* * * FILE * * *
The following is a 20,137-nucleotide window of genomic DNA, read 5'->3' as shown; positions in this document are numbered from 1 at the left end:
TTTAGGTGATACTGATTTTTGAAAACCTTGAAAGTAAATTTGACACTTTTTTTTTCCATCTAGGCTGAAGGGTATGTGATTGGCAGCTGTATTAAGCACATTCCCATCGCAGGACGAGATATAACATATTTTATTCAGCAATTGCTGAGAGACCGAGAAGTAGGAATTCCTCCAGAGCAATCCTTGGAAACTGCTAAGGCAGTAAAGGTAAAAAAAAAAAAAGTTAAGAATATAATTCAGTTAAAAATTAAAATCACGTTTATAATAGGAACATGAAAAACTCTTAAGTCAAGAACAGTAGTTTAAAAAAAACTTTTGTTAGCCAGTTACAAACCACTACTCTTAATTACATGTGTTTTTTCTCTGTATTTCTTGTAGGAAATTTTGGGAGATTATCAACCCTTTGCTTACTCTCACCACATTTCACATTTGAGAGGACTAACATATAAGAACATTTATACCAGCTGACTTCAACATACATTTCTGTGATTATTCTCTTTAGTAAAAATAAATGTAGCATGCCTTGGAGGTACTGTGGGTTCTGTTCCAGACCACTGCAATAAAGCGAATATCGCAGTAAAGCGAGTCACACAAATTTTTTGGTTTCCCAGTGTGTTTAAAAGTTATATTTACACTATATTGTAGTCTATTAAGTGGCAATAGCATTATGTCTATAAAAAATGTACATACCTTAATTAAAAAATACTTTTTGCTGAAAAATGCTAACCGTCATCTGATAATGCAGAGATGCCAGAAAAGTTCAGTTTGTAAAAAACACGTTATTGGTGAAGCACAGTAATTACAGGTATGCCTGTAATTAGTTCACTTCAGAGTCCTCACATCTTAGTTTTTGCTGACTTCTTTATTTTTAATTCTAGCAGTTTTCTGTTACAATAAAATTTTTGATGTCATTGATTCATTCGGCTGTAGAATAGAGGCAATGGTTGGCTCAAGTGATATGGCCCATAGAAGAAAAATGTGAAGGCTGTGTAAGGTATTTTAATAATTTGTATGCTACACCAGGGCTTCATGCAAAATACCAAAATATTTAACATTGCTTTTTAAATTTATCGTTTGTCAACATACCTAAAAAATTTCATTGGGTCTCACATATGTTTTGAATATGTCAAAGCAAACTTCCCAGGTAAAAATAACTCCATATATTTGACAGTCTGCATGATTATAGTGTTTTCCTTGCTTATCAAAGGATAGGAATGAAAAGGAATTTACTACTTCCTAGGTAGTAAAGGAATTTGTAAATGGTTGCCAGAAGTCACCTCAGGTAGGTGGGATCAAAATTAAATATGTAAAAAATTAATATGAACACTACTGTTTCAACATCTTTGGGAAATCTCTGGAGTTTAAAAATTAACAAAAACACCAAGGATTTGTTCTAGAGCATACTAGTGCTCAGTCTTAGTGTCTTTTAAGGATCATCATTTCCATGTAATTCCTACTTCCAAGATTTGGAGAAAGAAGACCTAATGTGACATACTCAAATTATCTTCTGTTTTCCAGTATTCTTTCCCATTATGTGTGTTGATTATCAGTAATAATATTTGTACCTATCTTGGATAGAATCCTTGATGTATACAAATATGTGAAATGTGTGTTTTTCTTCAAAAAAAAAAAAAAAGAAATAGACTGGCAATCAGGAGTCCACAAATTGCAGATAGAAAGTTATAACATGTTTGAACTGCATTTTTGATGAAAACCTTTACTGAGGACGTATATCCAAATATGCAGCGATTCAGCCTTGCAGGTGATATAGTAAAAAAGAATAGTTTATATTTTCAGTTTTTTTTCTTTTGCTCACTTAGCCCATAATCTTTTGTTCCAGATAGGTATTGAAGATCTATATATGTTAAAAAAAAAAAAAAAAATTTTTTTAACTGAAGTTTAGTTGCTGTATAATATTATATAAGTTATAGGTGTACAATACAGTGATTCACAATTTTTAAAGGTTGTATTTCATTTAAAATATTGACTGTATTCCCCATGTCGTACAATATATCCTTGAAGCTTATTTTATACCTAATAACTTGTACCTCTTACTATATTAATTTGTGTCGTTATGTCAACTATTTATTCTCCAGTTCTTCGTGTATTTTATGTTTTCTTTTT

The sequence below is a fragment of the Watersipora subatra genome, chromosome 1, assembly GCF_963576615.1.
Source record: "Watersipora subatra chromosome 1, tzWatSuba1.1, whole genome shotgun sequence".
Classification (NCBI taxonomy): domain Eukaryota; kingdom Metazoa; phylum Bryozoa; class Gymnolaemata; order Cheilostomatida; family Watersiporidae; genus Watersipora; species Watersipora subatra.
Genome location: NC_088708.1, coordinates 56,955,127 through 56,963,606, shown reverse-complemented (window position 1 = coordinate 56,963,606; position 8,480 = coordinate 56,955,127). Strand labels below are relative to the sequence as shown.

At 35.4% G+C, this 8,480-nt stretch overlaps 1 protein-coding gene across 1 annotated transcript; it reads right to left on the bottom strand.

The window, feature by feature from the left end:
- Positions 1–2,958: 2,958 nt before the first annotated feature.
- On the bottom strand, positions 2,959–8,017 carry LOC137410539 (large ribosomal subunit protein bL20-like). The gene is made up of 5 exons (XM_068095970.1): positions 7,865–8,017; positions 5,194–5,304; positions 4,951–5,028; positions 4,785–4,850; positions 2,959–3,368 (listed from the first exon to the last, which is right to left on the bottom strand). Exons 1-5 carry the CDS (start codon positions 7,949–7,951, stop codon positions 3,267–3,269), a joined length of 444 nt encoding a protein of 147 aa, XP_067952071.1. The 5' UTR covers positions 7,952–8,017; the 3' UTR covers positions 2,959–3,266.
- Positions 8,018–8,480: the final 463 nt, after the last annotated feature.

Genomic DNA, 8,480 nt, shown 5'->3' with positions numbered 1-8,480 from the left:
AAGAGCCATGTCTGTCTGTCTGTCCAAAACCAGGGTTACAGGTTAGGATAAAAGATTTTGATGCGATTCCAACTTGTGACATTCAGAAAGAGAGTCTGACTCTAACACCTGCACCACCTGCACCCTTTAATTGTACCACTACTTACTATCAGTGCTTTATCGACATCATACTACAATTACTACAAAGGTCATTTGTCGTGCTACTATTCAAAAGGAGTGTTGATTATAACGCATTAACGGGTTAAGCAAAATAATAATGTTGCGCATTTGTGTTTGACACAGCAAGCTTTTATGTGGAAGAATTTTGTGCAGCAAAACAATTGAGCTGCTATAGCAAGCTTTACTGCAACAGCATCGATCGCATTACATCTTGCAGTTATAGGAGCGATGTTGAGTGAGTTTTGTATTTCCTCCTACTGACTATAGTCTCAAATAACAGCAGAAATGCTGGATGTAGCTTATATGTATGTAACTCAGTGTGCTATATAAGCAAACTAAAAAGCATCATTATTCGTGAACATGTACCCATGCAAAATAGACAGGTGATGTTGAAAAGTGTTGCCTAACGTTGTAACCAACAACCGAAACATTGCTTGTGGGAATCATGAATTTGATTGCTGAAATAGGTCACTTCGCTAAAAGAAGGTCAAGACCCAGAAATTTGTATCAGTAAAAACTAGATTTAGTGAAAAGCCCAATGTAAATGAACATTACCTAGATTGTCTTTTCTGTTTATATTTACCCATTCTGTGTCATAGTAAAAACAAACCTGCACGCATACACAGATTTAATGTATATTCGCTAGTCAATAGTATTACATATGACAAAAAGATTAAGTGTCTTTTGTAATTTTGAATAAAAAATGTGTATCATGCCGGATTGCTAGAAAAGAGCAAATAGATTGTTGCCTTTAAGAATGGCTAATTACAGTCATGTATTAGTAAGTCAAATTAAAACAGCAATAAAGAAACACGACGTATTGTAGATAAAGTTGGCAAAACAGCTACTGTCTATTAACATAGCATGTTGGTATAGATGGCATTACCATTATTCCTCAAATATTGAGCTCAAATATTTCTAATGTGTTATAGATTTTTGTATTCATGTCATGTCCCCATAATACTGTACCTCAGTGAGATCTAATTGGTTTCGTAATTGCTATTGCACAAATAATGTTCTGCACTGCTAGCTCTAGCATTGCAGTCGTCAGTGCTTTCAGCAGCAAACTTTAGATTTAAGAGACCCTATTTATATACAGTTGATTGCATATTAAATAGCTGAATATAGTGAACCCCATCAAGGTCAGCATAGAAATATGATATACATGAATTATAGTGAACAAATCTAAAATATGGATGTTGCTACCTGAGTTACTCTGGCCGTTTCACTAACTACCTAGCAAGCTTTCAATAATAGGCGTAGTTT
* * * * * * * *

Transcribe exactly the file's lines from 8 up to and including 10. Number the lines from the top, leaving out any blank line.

The window, feature by feature from the left end:
- Positions 1–2,958: 2,958 nt before the first annotated feature.
- On the bottom strand, positions 2,959–8,017 carry LOC137410539 (large ribosomal subunit protein bL20-like). The gene is made up of 5 exons (XM_068095970.1): positions 7,865–8,017; positions 5,194–5,304; positions 4,951–5,028; positions 4,785–4,850; positions 2,959–3,368 (listed from the first exon to the last, which is right to left on the bottom strand). Exons 1-5 carry the CDS (start codon positions 7,949–7,951, stop codon positions 3,267–3,269), a joined length of 444 nt encoding a protein of 147 aa, XP_067952071.1. The 5' UTR covers positions 7,952–8,017; the 3' UTR covers positions 2,959–3,266.